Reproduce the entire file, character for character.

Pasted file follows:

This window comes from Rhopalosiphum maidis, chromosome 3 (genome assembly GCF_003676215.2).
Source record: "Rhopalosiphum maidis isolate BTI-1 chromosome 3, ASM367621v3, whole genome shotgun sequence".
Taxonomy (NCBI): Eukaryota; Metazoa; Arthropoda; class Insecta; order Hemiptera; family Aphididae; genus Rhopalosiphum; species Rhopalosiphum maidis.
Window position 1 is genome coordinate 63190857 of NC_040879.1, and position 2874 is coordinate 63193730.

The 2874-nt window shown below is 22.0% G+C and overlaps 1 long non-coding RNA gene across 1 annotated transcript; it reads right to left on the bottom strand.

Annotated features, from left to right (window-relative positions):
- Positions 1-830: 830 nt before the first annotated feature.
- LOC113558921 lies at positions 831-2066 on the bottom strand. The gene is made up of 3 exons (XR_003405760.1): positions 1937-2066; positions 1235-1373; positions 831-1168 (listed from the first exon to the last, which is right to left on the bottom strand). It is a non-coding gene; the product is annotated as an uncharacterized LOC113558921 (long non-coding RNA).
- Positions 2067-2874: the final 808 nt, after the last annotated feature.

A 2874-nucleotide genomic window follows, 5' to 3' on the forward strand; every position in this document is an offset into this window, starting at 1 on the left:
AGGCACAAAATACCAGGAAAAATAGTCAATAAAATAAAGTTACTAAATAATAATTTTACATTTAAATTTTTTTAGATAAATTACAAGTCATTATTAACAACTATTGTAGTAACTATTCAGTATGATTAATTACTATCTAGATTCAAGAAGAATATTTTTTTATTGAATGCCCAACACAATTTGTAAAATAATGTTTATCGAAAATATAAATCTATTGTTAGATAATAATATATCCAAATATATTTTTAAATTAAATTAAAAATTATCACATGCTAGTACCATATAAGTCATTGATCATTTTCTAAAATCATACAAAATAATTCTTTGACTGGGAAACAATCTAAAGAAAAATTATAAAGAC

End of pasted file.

This window comes from Rhopalosiphum maidis, chromosome 3 (genome assembly GCF_003676215.2).
Source record: "Rhopalosiphum maidis isolate BTI-1 chromosome 3, ASM367621v3, whole genome shotgun sequence".
Taxonomy (NCBI): Eukaryota; Metazoa; Arthropoda; class Insecta; order Hemiptera; family Aphididae; genus Rhopalosiphum; species Rhopalosiphum maidis.
Window position 1 is genome coordinate 63190857 of NC_040879.1, and position 2874 is coordinate 63193730.

The 2874-nt window shown below is 22.0% G+C and overlaps 1 long non-coding RNA gene across 1 annotated transcript; it reads right to left on the bottom strand.

Annotated features, from left to right (window-relative positions):
- Positions 1-830: 830 nt before the first annotated feature.
- LOC113558921 lies at positions 831-2066 on the bottom strand. The gene is made up of 3 exons (XR_003405760.1): positions 1937-2066; positions 1235-1373; positions 831-1168 (listed from the first exon to the last, which is right to left on the bottom strand). It is a non-coding gene; the product is annotated as an uncharacterized LOC113558921 (long non-coding RNA).
- Positions 2067-2874: the final 808 nt, after the last annotated feature.

A 2874-nucleotide genomic window follows, 5' to 3' on the forward strand; every position in this document is an offset into this window, starting at 1 on the left:
AGGCACAAAATACCAGGAAAAATAGTCAATAAAATAAAGTTACTAAATAATAATTTTACATTTAAATTTTTTTAGATAAATTACAAGTCATTATTAACAACTATTGTAGTAACTATTCAGTATGATTAATTACTATCTAGATTCAAGAAGAATATTTTTTTATTGAATGCCCAACACAATTTGTAAAATAATGTTTATCGAAAATATAAATCTATTGTTAGATAATAATATATCCAAATATATTTTTAAATTAAATTAAAAATTATCACATGCTAGTACCATATAAGTCATTGATCATTTTCTAAAATCATACAAAATAATTCTTTGACTGGGAAACAATCTAAAGAAAAATTATAAAGAC